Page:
LITTLE ROCK, Ark.- As with any month in Arkansas, it seems there is always a few notable things. In this article, we will take a look back at what happened in the month of May.
Like April, unseasonably cool weather returned for parts of May. Despite there being 15 above normal days and only 13 below normal days this month, both the average high and lows ended up being below normal.
A lot of that result was thanks to the cooler than normal period from May 10th through the 15th. The average temperature was running anywhere from 4 to 11 degrees below normal. In addition to that, there were many nights during the first half of the month running below normal with upper 40s to lower 50s.
Since March, we have been running a deficit with monthly rainfall. May will be added to the list as we were 0.60″ shy of where we should have been.
In addition to finishing up May, meteorological spring (March-May) has wrapped up as well. While we were not far behind normal, we finished the season 2.55″ below normal.
Because of the continued low rain activity, we are also about 2.50″ below our year-to-date normal as well.
While rainfall may have been below normal for Little Rock, many locations outside of the metro received quite a bit of rainfall. All of this activity was thanks to an active weather pattern.
Part of how you can tell is the amount of cloud cover we dealt with for the month of May. We only had FOUR sunny to mostly sunny days recorded. On the other hand, we recorded 21 partly cloudy to mostly cloudy days with six overcast days.
Across the state, severe weather activity was present but not overly active. While severe weather can occur at any point during the year, the frequency is highest March through May.
Below are severe events that were reported to the National Weather Service: There were 5 tornadoes reported. We are now up to 16 tornadoes for the year. Straight-line wind damage was more common with 12 damage reports.
4.2 miles southeast of Muldrow to 4.5 miles southeast of Mountainburg (Sequoyah Co., OK
and Crawford Co., AR), May 3, 933 PM – An EF1 tornado had a path length of 28.8 miles. This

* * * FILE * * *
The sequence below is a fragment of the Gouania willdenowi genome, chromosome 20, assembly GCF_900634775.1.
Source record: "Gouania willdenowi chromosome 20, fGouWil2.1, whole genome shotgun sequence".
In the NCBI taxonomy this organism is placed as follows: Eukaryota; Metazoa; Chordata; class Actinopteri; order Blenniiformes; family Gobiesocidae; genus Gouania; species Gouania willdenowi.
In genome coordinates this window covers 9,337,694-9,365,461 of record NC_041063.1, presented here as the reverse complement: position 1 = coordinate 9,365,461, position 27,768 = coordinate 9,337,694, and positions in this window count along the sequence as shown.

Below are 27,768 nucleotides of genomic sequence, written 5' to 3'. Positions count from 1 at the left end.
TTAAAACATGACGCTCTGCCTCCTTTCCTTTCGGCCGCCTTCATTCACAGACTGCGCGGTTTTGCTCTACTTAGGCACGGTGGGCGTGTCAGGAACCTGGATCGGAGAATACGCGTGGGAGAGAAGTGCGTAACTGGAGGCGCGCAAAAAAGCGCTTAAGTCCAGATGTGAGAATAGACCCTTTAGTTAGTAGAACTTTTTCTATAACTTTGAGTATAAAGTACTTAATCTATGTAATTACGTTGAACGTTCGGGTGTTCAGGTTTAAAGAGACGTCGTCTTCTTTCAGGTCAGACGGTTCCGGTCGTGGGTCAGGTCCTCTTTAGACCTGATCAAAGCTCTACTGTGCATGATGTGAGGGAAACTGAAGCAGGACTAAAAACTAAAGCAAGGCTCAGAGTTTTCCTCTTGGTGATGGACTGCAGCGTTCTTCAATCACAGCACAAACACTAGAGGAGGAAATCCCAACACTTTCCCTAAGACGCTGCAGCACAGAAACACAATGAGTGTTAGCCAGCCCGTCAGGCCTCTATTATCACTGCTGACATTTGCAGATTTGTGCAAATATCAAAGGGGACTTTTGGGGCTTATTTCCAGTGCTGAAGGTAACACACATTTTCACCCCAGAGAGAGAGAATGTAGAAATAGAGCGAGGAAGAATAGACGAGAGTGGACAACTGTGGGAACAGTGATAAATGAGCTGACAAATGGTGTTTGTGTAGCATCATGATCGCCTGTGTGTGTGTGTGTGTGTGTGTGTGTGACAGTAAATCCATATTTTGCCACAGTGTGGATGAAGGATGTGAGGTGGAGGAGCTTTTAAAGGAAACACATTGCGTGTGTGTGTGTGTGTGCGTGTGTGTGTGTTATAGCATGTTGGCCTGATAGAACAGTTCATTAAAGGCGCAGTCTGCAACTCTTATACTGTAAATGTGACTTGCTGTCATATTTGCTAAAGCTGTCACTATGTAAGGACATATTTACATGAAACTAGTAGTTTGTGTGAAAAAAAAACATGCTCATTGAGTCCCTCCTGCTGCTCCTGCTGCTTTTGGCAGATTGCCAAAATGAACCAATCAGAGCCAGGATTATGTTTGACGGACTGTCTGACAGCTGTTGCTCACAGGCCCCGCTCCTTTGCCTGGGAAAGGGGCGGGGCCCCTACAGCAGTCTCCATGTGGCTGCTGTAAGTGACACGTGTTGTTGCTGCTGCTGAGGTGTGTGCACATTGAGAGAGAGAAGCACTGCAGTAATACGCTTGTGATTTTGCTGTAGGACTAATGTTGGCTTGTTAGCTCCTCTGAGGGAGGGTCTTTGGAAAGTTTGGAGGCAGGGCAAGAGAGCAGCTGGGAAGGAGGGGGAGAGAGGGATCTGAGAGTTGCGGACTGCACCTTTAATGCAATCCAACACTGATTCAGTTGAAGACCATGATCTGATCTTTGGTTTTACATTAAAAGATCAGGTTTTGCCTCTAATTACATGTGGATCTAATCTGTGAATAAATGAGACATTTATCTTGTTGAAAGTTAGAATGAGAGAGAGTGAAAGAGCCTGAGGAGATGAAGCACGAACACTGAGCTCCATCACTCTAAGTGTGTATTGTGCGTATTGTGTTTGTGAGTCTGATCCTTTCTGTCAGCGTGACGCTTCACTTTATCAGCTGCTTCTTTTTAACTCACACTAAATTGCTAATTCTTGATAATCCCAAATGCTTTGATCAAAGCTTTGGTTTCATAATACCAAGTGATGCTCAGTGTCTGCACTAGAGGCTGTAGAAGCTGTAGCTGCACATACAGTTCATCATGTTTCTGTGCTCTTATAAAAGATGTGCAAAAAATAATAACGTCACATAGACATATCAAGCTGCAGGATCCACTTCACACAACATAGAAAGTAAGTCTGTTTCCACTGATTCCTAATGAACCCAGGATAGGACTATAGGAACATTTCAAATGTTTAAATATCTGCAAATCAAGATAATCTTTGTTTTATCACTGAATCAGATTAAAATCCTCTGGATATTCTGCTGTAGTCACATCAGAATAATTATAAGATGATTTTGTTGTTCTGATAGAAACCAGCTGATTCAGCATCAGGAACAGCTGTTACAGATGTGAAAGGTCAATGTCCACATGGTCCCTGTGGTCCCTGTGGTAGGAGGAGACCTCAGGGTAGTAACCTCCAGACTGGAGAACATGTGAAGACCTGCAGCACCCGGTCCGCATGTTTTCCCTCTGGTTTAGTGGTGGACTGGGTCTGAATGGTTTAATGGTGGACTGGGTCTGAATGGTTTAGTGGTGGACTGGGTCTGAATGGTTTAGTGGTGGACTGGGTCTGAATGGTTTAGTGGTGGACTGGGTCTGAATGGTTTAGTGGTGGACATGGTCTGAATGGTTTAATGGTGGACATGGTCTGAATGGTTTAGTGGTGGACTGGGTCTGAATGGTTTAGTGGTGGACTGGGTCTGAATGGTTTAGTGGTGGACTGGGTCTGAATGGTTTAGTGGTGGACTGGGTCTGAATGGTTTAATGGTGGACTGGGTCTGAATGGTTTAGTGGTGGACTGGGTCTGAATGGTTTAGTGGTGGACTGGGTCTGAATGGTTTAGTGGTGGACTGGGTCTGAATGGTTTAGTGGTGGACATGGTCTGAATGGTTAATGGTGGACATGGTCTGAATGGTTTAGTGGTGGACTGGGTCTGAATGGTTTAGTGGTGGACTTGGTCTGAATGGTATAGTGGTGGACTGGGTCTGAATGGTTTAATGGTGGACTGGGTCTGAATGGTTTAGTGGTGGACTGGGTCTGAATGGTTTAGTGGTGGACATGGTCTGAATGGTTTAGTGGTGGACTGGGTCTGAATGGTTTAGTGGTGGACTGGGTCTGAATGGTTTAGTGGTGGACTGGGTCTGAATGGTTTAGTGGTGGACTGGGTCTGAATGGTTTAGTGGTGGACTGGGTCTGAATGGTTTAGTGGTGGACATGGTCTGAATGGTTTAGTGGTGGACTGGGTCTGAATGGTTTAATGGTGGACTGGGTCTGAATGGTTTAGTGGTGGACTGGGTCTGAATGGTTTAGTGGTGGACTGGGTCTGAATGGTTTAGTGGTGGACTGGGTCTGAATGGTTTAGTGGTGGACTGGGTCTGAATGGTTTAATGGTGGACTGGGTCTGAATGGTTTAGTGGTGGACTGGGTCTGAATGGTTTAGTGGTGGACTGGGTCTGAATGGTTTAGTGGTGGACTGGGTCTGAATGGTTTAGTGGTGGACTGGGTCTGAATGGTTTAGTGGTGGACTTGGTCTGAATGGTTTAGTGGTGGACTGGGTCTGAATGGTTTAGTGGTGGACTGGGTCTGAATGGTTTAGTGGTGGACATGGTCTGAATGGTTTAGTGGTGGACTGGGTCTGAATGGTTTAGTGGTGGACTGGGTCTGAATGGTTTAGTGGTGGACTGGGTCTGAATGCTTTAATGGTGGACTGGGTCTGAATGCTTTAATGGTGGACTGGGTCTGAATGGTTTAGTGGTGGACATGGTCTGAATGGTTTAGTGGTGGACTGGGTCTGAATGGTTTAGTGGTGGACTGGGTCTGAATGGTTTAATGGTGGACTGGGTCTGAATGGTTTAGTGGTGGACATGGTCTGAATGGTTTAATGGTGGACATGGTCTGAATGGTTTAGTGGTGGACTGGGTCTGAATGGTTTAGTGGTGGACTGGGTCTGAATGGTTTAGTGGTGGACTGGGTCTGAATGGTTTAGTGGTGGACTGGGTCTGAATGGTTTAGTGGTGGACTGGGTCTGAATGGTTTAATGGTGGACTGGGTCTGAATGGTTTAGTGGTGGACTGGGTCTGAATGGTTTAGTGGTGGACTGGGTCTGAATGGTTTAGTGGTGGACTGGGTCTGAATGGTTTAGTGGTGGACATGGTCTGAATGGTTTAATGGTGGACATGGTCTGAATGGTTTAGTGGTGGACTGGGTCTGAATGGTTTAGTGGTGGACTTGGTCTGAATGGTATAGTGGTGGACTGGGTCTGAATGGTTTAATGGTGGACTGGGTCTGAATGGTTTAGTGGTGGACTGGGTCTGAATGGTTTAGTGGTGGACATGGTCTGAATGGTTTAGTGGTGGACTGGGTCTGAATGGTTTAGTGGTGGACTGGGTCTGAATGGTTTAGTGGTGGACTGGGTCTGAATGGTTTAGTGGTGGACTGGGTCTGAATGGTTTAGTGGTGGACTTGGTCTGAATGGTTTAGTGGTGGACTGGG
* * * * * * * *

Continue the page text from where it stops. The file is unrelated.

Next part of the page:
tornado had a path width of 2200 yards or 1.25 miles. One person was injured.
1.0 mile east of Muldrow to 3.5 miles west of Rena (Sequoyah Co., OK and Crawford Co.,
AR), May 3, 936 PM – An EF1 tornado had a path length of 10.3 miles.
4.0 miles north-northwest of Dyer to 5.6 miles north-northeast of Dyer (Crawford Co.), May
3, 1006 PM – An EF1 tornado had a path length of 2.7 miles.
2.1 miles northwest of Oak Grove Heights to 1.1 miles north-northeast of Oak Grove
(Greene Co.), May 4, 209 AM – An EF0 tornado had a path length of 2.3 miles.
0.8 mile south-southeast of Oppelo (Conway Co.), May 18, 723 PM – A brief EF0 tornado
had a path length less than 0.1 mile.
Thunderstorm Wind Damage:
Walnut Ridge (Lawrence Co.), May 4- 90 to 100 MPH wind
Fort Smith to Alma (Sebastian and Crawford Cos.), May 3- 80 to 90 MPH wind
Ashdown (Little River Co.), May 4- 80 to 90 MPH wind
Royal and Hot Springs to Fountain Lake (Garland Co.), May 4- 80 to 90 MPH wind
2.2 miles northwest of Walnut Ridge (Lawrence Co.), May 4- 80 to 90 MPH wind
Manson (Randolph Co.), May 4- 80 to 90 MPH wind
Alma to Ozark (Crawford and Franklin Cos.), May 3- 75 to 80 MPH wind
Russellville to Atkins (Pope Co.), May 3- 75 to 80 MPH wind
Horatio and Ben Lomond to Nashville (Sevier and Howard Cos.), May 4- 75 to 80 MPH wind
Bismarck (Hot Spring Co.), May 4- 75 to 80 MPH wind
Caddo Gap to Royal (Montgomery and Garland Cos.), May 4- 75 to 80 MPH wind
Fountain Lake to Benton (Garland and Saline Cos.), May 4- 75 to 80 MPH wind
Mount Vernon (Faulkner Co.), May 9th- 2.75 inch size hail